Although children can be taught to say "Please" and "Thank you" at a very young age, many of those children may not feel truly grateful or understand the concept of feel thankful towards receiving that new gift, or at having family members visit them from out of state, or any other scenarios you could think of where you would expect your children to show a grateful and thankful attitude. Fortunately, however, it is quite easy to raise a grateful child. This article focuses on some easy tips for parents on how to encourage thankfulness in their children's behavior.
Children Learn By Example
It is important to remember this: all children learn by example. Even if your child has not quite mastered his pleases and thank yous, you can teach him by your example. Say, for example, that your child has been given something simple like a snack during his play date. If he doesn't say "Thank you" on his own, you might consider saying "Thank you so much!" for the gift that your child has received. This will teach him that saying his thanks is the appropriate thing to do because he saw you do it. If you are especially enthusiastic about your thanks, your child will undoubtedly be paying attention. He will learn to be grateful to those who do kind and helpful things for him.
Keep this in mind: although you may be tempted to tell your child that you didn't hear him say thank you, refrain from doing this. Expressing his gratitude likely has not become a habit yet. However, by seeing you express your gratitude, he will quickly learn that it is polite to not only feel gratitude, but show it as well.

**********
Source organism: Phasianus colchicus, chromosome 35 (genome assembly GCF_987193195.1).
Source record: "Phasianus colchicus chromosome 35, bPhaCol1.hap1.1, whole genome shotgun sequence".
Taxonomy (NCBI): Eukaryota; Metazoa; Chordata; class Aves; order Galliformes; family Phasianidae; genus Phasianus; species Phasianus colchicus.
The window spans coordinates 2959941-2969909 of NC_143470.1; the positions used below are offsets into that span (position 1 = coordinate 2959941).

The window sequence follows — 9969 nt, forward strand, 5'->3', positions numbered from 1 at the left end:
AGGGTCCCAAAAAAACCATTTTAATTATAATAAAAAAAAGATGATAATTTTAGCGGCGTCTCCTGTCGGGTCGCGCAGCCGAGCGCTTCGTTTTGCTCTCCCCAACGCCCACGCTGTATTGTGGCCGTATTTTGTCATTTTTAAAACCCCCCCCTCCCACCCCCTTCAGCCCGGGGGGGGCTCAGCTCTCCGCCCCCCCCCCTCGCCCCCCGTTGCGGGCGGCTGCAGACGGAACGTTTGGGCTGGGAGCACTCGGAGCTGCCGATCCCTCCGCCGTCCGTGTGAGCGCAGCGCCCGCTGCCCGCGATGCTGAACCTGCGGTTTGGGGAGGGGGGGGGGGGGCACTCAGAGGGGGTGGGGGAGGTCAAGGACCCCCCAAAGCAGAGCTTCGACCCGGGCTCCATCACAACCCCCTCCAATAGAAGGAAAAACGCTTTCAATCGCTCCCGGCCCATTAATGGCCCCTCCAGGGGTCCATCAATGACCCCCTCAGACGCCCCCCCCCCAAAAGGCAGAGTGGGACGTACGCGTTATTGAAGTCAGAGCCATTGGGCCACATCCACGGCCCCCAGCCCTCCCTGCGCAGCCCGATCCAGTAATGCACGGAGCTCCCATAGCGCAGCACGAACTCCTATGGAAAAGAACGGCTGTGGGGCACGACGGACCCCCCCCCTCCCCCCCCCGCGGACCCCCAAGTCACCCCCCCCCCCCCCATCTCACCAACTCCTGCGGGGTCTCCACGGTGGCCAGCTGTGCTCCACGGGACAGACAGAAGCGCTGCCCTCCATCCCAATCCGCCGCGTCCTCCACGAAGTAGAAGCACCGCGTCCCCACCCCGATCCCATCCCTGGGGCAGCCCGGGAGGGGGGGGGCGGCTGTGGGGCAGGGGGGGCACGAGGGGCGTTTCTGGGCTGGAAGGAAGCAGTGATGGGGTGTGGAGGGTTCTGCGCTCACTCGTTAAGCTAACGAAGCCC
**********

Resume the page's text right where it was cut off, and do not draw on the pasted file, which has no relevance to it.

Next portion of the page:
Encourage Thank You Cards
Teaching your children by example is an excellent idea, however, another wise idea that will teach children to be grateful is to encourage kids to write thank you cards. This can be started at an early age, as soon as they are able to write fairly well. To make this an activity that kids want to participate in, you could consider letting your kids pick out some cards or stationery that they like and ordering it for them. You might also consider encouraging the kids to decorate their cards or stationery after they've written their thank yous. This will make writing their thank yous a lot more fun for them. By beginning this practice at an early age, not only can you make this activity a habit, but you'll also be teaching them to be more grateful about the gifts they receive during the year.
Allow Your Child to Be an Active Participant in Gift Giving
When other children's birthdays and other gift giving holidays come around, it can often be difficult for your child to understand that the cool new toy you're purchasing isn't for them. It is a lot easier to go shopping for other children with your kids if you make them an active participant in gift giving. Ask them what kind of toys that cousin Sally would like. Let them help you pick out a gift. Ask their opinions about gifts that you would consider purchasing. Not only will this distract your kid from the fact that they aren't getting anything, but it will also make them more involved in giving gifts. It will also teach children how awesome it feels to give gifts, not just how awesome it feels to receive them.
By following this (any any other tips you might come across), you will be able to successfully raise a grateful and polite child. By simply leading by example and encouraging good habits in your children, your children will soon begin mimicking your good behavior and learning habits that will make them into thankful, polite beings. Not only will this behavior reflect well on you and your children, but what they learn will be able to help them for years to come.